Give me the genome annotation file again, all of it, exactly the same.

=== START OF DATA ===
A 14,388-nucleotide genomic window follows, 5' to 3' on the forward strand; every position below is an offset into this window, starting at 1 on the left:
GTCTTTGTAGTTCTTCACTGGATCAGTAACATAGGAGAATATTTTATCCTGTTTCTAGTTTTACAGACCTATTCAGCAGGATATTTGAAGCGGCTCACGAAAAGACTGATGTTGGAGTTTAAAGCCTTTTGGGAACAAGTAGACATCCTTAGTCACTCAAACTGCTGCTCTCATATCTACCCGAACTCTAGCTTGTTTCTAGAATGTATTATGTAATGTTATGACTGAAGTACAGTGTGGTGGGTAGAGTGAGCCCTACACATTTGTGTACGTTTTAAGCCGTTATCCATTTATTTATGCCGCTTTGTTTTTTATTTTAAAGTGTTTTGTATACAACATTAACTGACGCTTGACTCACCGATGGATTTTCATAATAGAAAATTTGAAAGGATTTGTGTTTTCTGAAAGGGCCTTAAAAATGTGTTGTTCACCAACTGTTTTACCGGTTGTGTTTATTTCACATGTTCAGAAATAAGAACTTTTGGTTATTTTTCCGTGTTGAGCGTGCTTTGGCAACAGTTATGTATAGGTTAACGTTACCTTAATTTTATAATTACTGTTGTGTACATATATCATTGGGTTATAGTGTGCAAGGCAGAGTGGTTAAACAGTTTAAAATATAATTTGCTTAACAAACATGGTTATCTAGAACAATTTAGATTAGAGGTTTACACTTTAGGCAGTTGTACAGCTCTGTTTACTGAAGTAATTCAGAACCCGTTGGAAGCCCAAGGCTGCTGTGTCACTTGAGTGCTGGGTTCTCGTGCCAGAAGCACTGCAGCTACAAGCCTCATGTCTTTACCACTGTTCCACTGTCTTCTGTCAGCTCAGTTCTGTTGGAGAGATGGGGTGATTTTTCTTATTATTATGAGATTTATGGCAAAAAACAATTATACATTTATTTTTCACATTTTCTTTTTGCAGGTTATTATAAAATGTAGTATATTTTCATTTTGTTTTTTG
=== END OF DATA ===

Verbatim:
A 14,388-nucleotide genomic window follows, 5' to 3' on the forward strand; every position below is an offset into this window, starting at 1 on the left:
GTCTTTGTAGTTCTTCACTGGATCAGTAACATAGGAGAATATTTTATCCTGTTTCTAGTTTTACAGACCTATTCAGCAGGATATTTGAAGCGGCTCACGAAAAGACTGATGTTGGAGTTTAAAGCCTTTTGGGAACAAGTAGACATCCTTAGTCACTCAAACTGCTGCTCTCATATCTACCCGAACTCTAGCTTGTTTCTAGAATGTATTATGTAATGTTATGACTGAAGTACAGTGTGGTGGGTAGAGTGAGCCCTACACATTTGTGTACGTTTTAAGCCGTTATCCATTTATTTATGCCGCTTTGTTTTTTATTTTAAAGTGTTTTGTATACAACATTAACTGACGCTTGACTCACCGATGGATTTTCATAATAGAAAATTTGAAAGGATTTGTGTTTTCTGAAAGGGCCTTAAAAATGTGTTGTTCACCAACTGTTTTACCGGTTGTGTTTATTTCACATGTTCAGAAATAAGAACTTTTGGTTATTTTTCCGTGTTGAGCGTGCTTTGGCAACAGTTATGTATAGGTTAACGTTACCTTAATTTTATAATTACTGTTGTGTACATATATCATTGGGTTATAGTGTGCAAGGCAGAGTGGTTAAACAGTTTAAAATATAATTTGCTTAACAAACATGGTTATCTAGAACAATTTAGATTAGAGGTTTACACTTTAGGCAGTTGTACAGCTCTGTTTACTGAAGTAATTCAGAACCCGTTGGAAGCCCAAGGCTGCTGTGTCACTTGAGTGCTGGGTTCTCGTGCCAGAAGCACTGCAGCTACAAGCCTCATGTCTTTACCACTGTTCCACTGTCTTCTGTCAGCTCAGTTCTGTTGGAGAGATGGGGTGATTTTTCTTATTATTATGAGATTTATGGCAAAAAACAATTATACATTTATTTTTCACATTTTCTTTTTGCAGGTTATTATAAAATGTAGTATATTTTCATTTTGTTTTTTG